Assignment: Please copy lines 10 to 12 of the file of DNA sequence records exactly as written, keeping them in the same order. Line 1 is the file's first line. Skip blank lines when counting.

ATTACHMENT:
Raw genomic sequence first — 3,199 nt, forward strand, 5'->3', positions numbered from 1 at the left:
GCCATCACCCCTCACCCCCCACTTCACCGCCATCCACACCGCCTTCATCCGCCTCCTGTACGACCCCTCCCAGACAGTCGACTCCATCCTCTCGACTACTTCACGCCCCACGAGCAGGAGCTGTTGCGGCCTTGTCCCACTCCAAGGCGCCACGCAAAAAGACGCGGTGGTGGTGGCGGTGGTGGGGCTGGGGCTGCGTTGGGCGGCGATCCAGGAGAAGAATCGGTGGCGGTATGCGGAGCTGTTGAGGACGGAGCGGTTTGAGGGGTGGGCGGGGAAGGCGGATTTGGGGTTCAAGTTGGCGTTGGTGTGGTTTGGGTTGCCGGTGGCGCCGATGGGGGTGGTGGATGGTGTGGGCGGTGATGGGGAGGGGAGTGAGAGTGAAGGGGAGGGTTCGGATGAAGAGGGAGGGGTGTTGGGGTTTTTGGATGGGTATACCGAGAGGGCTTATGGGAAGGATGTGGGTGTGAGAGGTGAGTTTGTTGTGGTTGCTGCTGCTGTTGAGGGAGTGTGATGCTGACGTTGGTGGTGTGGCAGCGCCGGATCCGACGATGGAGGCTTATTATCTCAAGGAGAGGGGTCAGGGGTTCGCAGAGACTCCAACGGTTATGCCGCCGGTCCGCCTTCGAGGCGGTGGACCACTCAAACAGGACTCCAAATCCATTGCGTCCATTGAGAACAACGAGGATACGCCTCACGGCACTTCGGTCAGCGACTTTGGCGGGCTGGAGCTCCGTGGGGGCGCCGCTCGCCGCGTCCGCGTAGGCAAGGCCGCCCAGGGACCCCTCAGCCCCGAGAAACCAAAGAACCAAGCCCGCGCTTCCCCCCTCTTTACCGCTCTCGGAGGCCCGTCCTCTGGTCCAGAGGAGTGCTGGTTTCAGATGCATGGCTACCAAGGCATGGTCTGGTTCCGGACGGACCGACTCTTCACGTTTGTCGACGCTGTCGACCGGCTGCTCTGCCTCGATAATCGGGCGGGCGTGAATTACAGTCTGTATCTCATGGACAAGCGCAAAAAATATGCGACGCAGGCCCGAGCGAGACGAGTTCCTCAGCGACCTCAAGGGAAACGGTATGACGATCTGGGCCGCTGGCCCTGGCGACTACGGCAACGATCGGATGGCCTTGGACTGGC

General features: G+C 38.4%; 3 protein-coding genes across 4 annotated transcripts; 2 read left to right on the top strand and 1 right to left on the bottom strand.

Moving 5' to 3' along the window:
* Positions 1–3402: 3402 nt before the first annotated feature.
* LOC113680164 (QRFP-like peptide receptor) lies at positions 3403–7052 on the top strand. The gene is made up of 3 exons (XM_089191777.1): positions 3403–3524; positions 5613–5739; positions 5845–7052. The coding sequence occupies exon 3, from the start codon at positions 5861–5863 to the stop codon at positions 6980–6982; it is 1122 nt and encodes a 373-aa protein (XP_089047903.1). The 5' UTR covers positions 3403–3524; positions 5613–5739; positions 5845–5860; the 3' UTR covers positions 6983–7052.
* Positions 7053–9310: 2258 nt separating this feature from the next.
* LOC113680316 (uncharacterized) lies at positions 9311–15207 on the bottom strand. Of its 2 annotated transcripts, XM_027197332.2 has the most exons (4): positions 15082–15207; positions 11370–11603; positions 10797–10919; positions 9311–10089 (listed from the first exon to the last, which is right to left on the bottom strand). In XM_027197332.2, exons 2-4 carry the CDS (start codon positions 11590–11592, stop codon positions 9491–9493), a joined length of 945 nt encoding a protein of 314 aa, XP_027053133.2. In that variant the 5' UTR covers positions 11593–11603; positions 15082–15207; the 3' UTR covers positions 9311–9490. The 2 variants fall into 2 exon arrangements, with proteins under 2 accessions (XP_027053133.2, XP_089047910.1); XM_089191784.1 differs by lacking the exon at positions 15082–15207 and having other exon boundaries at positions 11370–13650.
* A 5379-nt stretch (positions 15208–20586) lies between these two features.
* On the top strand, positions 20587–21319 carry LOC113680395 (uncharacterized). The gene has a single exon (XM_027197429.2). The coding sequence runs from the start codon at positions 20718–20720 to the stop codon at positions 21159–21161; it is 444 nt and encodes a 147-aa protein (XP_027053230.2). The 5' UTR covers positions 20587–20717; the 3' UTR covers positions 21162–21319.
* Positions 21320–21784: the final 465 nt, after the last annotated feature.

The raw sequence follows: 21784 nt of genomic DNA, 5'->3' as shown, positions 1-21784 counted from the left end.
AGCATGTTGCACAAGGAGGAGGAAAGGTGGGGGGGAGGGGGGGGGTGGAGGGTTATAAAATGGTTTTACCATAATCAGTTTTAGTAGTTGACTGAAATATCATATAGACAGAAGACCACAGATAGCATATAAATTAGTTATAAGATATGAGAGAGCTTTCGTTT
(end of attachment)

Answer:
* On the top strand, positions 20587–21319 carry LOC113680395 (uncharacterized). The gene has a single exon (XM_027197429.2). The coding sequence runs from the start codon at positions 20718–20720 to the stop codon at positions 21159–21161; it is 444 nt and encodes a 147-aa protein (XP_027053230.2). The 5' UTR covers positions 20587–20717; the 3' UTR covers positions 21162–21319.
* Positions 21320–21784: the final 465 nt, after the last annotated feature.

The raw sequence follows: 21784 nt of genomic DNA, 5'->3' as shown, positions 1-21784 counted from the left end.